David Suchet, CBE (born 2 May 1946) is an English actor, known for his work on British stage and television. He played Edward Teller in the TV serial Oppenheimer and received the RTS and BPG awards for his performance as Augustus Melmotte in the 2001 British serial The Way We Live Now. For his role as Agatha Christie's detective Hercule Poirot in Agatha Christie's Poirot, he received a 1991 British Academy of Film and Television Arts (BAFTA) nomination.
Early life and family
Suchet was born in London, the son of Joan Patricia (née Jarché; 1916–1992), an actress, and Jack Suchet. Jack emigrated from South Africa to England in 1932, trained to be a doctor at St Mary's Hospital Medical School, London, in 1933, and became an obstetrician and gynaecologist.
Suchet's father was of Lithuanian Jewish descent, the son of Izidor Suchedowitz, originally from Kretinga in the Pale of Settlement of the Russian Empire. At some point, the family name was recorded as "Schohet", a Yiddish (from Hebrew shochet) word defining the profession of kosher butcher. Suchet's father changed his surname to Suchet while living in South Africa. David's mother was English-born and Anglican (she was of Russian Jewish descent on her own father's side, and English Anglican on her mother's side). He was raised without religion, but became a practising Anglican in 1986, and was confirmed in 2006.
Suchet and his brothers, Peter and John, attended Grenham House boarding school in Birchington-on-Sea, Kent; then, after attending another independent school, Wellington School in Somerset, he took an interest in acting and joined the National Youth Theatre at the age of 18. He trained at the London Academy of Music and Dramatic Art, where he now serves as a council member.
His older brother, John, is a British television presenter and former ITN newscaster. Suchet's nephew is the broadcaster Richard Suchet.
Suchet began his acting career at the Watermill Theatre, Bagnor, Berkshire; he has said that Watermill "fulfils my vision of a perfect theatre". In 1973, he joined the Royal Shakespeare Company. In 1981–82, he played Bolingbroke in Richard II opposite Alan Howard. Suchet played "John" in the drama Oleanna at the Royal Court Theatre in 1993. It was directed by Harold Pinter, and co-starred Lia Williams as "Carol". In 1996–97 he played opposite Dame Diana Rigg in the West End production of Who's Afraid of Virginia Woolf? He was also featured as Salieri from 1998 to 2000 in the Broadway production Amadeus. In 2007, at the Chichester Festival Theatre, he played Cardinal Benelli in The Last Confession, about the death of Pope John Paul I. In 2014, he reprised the role of Benelli in the Australian tour of the play.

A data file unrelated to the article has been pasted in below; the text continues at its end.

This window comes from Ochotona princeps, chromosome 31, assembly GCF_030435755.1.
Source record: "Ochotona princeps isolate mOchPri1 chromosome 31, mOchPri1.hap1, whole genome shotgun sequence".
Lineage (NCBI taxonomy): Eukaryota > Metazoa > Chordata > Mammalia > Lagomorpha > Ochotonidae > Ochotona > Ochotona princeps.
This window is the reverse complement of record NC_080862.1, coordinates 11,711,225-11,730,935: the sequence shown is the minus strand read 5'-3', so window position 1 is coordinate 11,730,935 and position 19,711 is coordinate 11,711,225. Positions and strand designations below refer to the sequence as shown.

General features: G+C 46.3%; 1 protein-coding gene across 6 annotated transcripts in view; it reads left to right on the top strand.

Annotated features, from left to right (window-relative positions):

He has been starring as Lady Bracknell in The Importance of Being Earnest by Oscar Wilde at the Vaudeville Theatre in London since June 2015 and on tour.
Television and film
After making his first TV appearance in 1970, he appeared in the 1980 made-for-TV film version of A Tale of Two Cities. In 1980, he also played Edward Teller, later developer of the US H-bomb, in the joint BBC-US TV serial about the US Manhattan Project called Oppenheimer. In 1983, he played the insidious half-Chinese policeman with orders to kill British spy Sidney Reilly in Reilly, Ace of Spies. He portrayed Sigmund Freud in the six-hour mini-series Freud, co-produced by the BBC in 1984. In 1985, he played Blott in the television series Blott on the Landscape, and corporate whistle-blower Stanley Adams in A Song for Europe. Coincidentally, Suchet appeared as Inspector Japp in 1985's Thirteen at Dinner, in which Peter Ustinov portrayed Poirot. In his book, Poirot and Me, Suchet mentions that Ustinov one day approached him and told him that Suchet could play Poirot and would be good at it. The following events happened: